Today we’re going to apply a slight modification to the puff sleeve pattern we made yesterday to turn it into a short banded puff sleeve! The length of this sleeve is totally up to you, but based on current (2020) styles, I made it hit right at the elbow. Once again, I used the Union St. Tee for this top, but this time with the scoop neck option.
This tutorial could not be easier, so let’s get started so you can get sewing!
Short Banded Puff Sleeve Tutorial
Step 1: Use this tutorial to draft the puffed cap sleeve if you haven’t already.
Step 2: Draw vertical lines straight down from the bottom of the sleeve cap to establish a wider bicep and sleeve. Note that a vertical line is the minimum you’ll need to add some volume at the hem. You could also extend these lines outward. The more obtuse the angle, the more volume at the hem. Just make sure the bottom corners of the hem maintain a 90° angle – this will cause the hem to be curved at the center. I used the first option for my top. The length is up to you, but for reference I cut mine an inch above the view B cut line on the pattern piece. I have very long arms, so if you want yours to hit where mine hits, measure yourself first. You may need to remove 2 inches.
Step 3: Draft a band for the bottom of your sleeve to establish the gathering at the hem. The band should be fitted around the circumference of your arm at the point where it sits. Use the width of the original pattern piece to draft a band that is fitted but not tight. I prefer this measurement because it creates a band that holds to your arm but doesn’t get “caught” on it when you raise your arms. Ie: if the sleeve gets pushed up your arm, it will fall back down to the appropriate place when you lower your arms. If you prefer it to be more fitted or looser, you’ll need to draft it appropriately. The height is also up to you, but I used a standard 2″ height for a 3/8″ seam allowance, for a total finished height of 5/8″.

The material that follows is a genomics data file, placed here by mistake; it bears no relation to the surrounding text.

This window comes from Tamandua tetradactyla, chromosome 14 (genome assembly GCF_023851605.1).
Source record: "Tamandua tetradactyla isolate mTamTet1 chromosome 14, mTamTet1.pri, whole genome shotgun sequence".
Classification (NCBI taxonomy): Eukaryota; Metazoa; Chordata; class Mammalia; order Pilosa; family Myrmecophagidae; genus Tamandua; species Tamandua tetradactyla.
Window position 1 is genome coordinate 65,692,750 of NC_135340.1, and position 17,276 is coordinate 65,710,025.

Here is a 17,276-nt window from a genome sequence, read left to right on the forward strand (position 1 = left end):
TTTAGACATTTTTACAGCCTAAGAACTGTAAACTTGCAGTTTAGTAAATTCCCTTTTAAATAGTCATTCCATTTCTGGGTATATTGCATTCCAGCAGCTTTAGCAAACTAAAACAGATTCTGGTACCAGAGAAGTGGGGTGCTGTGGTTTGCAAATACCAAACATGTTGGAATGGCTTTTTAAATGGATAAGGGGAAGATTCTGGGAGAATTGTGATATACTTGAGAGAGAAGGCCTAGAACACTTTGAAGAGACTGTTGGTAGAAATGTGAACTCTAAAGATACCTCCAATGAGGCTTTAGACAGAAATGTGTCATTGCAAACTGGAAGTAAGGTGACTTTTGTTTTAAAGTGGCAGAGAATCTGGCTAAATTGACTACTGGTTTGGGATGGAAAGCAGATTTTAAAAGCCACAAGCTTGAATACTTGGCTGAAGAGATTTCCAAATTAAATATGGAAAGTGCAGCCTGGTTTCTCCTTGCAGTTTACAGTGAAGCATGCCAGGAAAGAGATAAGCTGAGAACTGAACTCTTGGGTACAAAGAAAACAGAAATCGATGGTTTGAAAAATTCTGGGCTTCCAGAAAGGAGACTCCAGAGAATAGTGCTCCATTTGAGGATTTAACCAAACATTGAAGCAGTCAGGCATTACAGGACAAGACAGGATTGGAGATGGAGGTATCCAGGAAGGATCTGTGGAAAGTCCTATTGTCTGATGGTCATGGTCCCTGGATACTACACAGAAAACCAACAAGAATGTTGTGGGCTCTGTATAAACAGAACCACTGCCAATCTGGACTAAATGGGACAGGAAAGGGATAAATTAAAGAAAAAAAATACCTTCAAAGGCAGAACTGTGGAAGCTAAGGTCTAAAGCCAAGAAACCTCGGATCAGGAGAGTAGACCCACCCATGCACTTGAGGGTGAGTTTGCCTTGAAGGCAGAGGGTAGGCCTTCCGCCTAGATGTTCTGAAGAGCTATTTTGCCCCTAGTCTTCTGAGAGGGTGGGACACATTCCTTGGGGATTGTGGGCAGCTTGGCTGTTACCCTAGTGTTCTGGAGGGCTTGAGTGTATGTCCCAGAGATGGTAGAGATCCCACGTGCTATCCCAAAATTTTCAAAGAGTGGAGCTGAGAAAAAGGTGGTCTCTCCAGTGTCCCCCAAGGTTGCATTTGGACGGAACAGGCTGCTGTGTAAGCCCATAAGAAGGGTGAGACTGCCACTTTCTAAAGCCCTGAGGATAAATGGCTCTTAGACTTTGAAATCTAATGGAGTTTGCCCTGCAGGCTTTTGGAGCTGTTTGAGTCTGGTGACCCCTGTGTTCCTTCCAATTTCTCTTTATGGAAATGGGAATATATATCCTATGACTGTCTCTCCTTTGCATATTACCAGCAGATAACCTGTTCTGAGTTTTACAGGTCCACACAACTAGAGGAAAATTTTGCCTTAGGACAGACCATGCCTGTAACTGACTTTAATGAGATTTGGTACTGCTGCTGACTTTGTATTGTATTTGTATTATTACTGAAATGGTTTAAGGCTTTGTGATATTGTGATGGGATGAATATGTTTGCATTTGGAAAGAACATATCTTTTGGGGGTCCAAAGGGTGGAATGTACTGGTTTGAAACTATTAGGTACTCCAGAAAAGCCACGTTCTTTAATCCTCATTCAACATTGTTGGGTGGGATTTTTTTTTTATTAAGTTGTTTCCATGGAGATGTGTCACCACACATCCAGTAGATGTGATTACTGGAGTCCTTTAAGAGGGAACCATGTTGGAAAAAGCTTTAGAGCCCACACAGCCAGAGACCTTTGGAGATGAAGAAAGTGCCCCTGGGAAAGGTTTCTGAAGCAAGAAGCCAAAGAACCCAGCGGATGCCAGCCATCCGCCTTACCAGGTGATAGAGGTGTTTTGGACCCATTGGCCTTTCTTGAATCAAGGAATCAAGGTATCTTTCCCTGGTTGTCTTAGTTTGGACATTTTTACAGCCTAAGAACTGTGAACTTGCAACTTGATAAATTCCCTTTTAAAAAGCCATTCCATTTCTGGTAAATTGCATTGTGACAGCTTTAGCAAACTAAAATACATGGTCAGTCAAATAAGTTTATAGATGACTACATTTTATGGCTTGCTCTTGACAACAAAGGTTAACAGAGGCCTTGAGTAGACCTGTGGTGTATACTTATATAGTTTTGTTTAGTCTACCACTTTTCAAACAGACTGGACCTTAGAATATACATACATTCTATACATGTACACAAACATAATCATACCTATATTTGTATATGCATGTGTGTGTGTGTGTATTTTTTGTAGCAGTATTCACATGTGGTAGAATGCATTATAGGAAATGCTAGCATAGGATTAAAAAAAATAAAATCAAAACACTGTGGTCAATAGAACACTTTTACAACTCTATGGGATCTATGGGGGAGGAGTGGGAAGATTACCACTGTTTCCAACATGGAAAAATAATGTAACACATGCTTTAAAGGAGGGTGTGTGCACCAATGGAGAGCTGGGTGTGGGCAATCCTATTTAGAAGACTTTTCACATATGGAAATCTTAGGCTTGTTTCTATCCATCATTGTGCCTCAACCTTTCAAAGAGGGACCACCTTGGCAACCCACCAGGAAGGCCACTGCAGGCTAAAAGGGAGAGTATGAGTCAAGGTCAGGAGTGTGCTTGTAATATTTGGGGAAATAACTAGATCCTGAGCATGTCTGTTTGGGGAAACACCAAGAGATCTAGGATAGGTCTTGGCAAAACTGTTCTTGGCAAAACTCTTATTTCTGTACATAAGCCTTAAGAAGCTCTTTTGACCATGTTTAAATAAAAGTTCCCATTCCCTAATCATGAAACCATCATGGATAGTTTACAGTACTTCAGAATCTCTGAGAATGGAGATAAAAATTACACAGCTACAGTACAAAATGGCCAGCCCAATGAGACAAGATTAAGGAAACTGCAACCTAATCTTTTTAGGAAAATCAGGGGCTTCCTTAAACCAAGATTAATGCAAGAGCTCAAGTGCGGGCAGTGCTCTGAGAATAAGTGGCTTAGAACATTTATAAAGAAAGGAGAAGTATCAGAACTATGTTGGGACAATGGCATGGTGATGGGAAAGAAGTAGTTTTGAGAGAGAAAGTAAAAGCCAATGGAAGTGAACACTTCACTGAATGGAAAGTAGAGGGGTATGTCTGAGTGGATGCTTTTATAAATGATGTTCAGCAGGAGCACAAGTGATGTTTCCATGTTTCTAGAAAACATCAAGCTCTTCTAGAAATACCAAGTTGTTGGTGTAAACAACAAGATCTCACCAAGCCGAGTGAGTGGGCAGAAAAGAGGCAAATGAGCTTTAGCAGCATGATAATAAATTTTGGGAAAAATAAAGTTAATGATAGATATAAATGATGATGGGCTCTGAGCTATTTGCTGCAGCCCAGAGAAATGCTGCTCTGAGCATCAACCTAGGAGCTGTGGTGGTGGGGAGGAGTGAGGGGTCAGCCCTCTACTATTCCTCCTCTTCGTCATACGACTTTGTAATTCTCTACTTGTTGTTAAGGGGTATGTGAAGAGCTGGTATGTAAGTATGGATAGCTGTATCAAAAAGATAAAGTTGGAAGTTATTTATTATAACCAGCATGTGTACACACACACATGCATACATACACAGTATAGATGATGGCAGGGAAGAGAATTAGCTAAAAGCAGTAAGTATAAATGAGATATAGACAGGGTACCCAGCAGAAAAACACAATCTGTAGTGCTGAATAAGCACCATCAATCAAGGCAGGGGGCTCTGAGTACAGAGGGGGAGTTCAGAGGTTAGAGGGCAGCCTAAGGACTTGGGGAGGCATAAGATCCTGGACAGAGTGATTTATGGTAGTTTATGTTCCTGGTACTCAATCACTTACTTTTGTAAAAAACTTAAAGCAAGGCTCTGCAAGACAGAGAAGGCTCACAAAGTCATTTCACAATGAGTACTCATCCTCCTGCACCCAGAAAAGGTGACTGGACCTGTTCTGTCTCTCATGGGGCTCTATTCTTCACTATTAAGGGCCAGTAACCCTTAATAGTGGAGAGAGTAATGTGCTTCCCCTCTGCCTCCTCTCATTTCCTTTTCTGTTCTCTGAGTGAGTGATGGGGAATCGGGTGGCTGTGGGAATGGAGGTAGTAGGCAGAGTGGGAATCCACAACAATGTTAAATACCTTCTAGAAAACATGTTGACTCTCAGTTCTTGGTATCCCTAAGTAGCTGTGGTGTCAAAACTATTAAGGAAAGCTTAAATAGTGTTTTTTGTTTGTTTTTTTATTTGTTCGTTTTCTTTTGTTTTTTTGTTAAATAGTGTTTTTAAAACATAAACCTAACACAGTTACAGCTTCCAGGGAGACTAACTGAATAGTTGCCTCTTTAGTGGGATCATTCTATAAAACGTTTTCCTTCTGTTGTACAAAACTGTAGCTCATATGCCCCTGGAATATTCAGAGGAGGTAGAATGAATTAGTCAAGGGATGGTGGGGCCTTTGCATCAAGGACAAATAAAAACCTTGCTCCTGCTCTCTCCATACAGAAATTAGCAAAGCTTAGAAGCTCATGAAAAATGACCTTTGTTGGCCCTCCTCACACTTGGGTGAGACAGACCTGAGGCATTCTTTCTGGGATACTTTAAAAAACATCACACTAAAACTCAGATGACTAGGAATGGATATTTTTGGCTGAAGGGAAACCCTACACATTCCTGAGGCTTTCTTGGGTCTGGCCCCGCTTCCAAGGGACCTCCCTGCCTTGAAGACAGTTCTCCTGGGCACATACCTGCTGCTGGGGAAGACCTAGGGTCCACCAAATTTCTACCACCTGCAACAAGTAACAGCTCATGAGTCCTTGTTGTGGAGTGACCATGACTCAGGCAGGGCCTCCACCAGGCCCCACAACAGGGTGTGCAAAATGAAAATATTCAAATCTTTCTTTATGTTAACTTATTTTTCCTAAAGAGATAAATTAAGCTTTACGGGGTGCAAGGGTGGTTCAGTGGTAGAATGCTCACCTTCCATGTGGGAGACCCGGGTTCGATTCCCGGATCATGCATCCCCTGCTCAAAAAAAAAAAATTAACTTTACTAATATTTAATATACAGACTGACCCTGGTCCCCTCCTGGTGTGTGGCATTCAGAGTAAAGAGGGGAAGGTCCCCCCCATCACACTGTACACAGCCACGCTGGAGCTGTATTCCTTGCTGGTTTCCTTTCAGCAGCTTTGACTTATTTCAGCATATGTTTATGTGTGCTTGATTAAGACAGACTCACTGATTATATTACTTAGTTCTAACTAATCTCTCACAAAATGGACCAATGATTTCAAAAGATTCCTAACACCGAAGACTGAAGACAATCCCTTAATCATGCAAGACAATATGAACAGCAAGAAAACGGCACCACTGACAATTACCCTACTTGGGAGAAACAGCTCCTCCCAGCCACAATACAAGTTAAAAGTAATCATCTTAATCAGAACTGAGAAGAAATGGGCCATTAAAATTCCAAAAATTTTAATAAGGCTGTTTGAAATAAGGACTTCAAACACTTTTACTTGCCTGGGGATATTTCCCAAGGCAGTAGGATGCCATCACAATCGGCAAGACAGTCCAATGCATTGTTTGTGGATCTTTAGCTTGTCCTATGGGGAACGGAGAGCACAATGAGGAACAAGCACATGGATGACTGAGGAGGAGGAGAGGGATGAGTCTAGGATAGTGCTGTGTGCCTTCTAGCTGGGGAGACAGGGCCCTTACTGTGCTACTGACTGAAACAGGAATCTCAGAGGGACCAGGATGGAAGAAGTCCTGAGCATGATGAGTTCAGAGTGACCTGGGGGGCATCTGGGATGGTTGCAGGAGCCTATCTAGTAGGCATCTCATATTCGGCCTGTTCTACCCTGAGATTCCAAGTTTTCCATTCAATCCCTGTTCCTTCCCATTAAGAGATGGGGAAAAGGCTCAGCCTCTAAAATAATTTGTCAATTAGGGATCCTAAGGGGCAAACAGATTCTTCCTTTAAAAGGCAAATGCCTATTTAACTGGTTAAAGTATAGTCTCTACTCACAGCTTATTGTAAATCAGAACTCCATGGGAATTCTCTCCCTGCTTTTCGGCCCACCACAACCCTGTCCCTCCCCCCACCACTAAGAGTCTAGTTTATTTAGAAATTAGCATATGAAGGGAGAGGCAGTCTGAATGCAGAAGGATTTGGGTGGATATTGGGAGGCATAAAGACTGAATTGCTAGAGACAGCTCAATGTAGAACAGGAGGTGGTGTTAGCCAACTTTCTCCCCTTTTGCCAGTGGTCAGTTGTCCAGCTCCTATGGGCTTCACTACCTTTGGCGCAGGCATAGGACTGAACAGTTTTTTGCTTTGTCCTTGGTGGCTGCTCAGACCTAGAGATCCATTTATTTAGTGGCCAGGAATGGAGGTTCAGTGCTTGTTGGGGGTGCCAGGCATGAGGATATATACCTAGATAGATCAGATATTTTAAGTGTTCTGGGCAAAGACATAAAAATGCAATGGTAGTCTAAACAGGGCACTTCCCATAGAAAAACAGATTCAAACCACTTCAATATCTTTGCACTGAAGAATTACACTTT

Sew the band to the sleeve in the normal way you’d sew a wrist or waistband. If you need instructions, you can also use the ones included in the Union St Tee pattern for the neckband. I recommend running a gathering stitch around the hem of the sleeve before attaching the band to make sewing easier and to keep the gathers evenly distributed, but you could also just stretch the band to fit and hope for the best. Either way, be sure to steam it like crazy when you’re finished sewing to trigger the fabric’s stretch recovery.
And that’s it! I’m SO in love with this top! It is the perfect mix of casual and pulled together and just looks so cute. I used a great soft, medium-weight sweater knit for my version and I highly recommend using this type of fabric. A micro french terry, ponte, or double knit would react the same way.
Sweater knit: gifted
Shoes: Desert Boots from Clarks
Glasses: Eye Buy Direct